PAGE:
Around Cook County
A Grand Marais teenager is scheduled to appear in Sixth District Court today, facing four felony and seven gross misdemeanor charges.
The charges stem from a fatal June 13 vehicle accident on the Pike Lake Road.
According to the complaint, a group of seven people under the age of 21 had first gathered to party at a Cascade River campsite, then moved to a private residence. According to witnesses, alcohol was consumed at both sites as was marijuana.
Early on the morning of June 13 the defendant, with one juvenile and one adult passenger, took a vehicle from the residence which then subsequently hit a ditch and rolled near the intersection of Pike Lake Road and County Road 44. The 15 year old passenger was thrown from the vehicle and died at the scene.
Three of the felony charges relate to various forms of criminal vehicular homicide, the fourth is a charge of vehicular theft. At today’s hearing a motion will be filed to try the defendant as an adult.
In addition, the adult passenger, Thomas Adam Stacy, 18, is being charged with three counts of furnishing alcohol to an underage person.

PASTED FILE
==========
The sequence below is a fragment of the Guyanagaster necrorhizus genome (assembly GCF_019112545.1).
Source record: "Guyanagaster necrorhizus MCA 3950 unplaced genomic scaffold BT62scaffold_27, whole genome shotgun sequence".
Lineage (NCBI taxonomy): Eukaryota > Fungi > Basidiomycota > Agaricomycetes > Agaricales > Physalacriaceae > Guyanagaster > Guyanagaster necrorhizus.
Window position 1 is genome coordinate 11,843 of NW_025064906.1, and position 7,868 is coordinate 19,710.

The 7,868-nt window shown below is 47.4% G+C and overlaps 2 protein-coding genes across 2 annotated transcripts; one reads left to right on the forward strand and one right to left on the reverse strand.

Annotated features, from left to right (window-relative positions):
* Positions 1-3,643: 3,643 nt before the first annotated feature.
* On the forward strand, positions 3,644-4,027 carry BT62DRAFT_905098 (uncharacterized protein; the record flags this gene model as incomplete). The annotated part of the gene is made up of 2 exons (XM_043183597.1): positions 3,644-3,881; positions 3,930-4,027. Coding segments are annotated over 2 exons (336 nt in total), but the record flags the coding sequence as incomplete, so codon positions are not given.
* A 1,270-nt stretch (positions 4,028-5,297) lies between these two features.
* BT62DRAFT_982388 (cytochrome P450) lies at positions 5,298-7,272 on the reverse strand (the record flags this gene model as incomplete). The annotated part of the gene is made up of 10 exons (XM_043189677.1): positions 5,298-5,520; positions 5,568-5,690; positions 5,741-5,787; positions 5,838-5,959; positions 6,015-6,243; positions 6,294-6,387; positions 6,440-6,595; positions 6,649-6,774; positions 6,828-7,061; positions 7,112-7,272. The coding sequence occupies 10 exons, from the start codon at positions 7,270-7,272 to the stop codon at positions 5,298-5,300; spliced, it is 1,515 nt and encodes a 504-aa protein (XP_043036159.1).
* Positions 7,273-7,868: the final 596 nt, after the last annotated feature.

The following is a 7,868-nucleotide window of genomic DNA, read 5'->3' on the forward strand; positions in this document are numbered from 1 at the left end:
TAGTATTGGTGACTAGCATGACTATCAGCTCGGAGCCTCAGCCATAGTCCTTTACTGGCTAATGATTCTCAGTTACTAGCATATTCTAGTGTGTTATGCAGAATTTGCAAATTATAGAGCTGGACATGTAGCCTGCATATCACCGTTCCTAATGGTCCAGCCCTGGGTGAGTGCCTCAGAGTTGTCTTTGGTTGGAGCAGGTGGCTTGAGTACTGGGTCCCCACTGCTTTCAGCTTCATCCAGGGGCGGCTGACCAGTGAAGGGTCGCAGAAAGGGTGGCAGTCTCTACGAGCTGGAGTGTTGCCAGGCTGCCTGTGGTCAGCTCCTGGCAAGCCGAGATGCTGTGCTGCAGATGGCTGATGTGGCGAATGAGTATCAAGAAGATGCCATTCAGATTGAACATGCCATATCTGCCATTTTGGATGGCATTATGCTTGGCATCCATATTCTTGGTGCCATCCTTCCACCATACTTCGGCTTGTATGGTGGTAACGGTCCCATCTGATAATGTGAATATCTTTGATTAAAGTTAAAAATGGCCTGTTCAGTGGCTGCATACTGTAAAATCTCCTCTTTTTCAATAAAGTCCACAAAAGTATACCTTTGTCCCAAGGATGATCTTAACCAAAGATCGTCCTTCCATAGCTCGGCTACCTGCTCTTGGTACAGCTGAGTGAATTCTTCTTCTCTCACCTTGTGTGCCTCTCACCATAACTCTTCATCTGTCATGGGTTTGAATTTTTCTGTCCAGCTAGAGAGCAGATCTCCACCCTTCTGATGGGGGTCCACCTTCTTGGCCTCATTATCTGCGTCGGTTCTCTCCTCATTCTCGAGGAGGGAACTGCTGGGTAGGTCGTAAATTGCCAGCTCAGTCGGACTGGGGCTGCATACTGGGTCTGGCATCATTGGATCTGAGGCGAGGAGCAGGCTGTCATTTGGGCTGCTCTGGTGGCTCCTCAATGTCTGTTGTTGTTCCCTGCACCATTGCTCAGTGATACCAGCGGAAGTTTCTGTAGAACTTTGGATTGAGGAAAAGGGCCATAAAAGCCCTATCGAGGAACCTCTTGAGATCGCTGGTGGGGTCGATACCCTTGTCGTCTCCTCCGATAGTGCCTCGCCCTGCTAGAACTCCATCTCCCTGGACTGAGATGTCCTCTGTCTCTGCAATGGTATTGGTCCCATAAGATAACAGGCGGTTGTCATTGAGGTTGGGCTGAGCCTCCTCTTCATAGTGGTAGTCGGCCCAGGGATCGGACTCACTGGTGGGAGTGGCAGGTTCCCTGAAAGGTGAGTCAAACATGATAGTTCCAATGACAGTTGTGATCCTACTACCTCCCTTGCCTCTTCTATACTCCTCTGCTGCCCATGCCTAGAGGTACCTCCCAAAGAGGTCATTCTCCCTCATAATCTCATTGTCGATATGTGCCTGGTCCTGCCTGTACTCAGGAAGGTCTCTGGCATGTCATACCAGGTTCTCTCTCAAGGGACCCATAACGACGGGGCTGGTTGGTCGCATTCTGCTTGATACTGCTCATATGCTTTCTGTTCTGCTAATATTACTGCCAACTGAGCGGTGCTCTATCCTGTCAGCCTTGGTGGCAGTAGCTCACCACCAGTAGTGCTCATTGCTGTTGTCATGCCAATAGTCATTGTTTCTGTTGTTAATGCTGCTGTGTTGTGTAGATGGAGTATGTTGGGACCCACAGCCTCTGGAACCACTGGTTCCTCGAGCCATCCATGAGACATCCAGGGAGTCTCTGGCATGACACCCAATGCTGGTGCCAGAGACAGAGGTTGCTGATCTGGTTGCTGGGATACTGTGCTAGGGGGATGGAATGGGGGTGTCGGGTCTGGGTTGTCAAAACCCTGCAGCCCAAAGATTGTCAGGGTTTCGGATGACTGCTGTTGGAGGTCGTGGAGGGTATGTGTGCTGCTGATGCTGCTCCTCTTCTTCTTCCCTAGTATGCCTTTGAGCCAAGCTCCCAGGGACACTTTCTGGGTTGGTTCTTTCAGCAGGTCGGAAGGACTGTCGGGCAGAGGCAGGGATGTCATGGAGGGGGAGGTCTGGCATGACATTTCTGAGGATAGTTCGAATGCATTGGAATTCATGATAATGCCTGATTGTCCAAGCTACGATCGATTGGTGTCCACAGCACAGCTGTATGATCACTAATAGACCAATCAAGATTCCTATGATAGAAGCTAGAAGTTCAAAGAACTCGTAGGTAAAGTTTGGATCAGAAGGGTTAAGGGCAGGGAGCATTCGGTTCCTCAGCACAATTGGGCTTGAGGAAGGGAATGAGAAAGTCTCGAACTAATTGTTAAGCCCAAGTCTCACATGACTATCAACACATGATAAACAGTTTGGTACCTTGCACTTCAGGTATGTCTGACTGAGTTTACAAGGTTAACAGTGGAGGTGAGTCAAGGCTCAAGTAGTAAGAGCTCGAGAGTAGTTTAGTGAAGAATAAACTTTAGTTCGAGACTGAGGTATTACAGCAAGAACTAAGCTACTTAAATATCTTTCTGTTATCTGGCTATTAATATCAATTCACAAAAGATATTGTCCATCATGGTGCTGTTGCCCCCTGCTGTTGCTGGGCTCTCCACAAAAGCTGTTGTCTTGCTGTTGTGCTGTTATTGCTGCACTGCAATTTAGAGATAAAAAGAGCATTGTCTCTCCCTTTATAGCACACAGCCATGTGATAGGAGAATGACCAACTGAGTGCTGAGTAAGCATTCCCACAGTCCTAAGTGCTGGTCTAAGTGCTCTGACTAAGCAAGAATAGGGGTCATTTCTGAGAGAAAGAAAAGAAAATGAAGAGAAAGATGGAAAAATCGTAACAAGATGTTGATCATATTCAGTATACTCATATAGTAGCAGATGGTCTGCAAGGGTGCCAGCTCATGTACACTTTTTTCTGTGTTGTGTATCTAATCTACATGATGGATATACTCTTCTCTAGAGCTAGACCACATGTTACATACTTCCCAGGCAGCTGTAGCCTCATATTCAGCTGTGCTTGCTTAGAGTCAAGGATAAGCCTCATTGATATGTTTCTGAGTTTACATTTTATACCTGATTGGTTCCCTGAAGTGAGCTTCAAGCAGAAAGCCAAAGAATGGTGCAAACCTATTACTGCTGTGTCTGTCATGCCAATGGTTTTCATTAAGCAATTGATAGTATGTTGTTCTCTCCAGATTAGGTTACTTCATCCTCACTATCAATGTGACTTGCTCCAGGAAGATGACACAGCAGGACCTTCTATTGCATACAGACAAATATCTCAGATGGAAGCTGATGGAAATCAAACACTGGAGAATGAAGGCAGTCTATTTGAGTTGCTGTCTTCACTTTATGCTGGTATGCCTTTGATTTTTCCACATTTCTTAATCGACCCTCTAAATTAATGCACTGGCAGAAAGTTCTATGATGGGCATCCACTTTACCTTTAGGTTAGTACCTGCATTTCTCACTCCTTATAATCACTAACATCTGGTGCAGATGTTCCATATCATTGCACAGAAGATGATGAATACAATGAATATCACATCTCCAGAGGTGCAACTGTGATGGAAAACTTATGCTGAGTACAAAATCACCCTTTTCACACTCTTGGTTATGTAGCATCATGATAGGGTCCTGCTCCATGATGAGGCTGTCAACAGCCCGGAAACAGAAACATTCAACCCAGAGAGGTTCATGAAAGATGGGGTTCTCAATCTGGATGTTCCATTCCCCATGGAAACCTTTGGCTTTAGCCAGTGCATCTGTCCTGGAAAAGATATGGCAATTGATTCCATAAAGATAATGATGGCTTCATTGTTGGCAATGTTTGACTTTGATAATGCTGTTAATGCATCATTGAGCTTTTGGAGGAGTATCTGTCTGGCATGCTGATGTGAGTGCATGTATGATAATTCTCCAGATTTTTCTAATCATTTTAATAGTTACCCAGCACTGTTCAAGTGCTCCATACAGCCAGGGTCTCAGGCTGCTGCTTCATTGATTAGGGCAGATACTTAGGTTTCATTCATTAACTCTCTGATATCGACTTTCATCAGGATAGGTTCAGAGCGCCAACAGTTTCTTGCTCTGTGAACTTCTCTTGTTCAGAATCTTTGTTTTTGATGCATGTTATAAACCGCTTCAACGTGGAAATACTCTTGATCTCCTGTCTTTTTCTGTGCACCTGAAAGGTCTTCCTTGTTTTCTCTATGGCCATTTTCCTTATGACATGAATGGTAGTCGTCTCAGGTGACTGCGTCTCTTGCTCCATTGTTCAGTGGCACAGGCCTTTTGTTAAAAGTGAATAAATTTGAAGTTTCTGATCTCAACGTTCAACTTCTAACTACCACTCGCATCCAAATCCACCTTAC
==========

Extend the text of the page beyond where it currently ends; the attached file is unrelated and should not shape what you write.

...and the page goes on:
After unsuccessfully asking the county board for $70,000 more in contingency funds from the county’s 1 percent recreation and infrastructure sales tax fund one week prior, Cook County Community YMCA Project Manager Wade Cole of ORB Management came back again on September 17, via a Skype session over the Internet to ask the board how they wanted him to proceed. The project had been slated for completion by the end of December.
The original contingency fund was set at $568,812, but estimated costs to finish the project would bring it to a deficit of $68,933.56. The original cost estimate had not included almost $68,000 for Minnesota Department of Labor & Industry oversight the state originally said the project would not need and $70,000 paid to JLG Architects for re-designing some of the work to bring costs down and to The Meyer Group to resolve contract issues related to the re-design.
Taking the requested $70,000 from the 1 percent fund would leave $484,122.69 yet uncommitted.
Commissioner Garry Gamble used the words “uncomfortable” and “frustrating” to describe being asked for more money.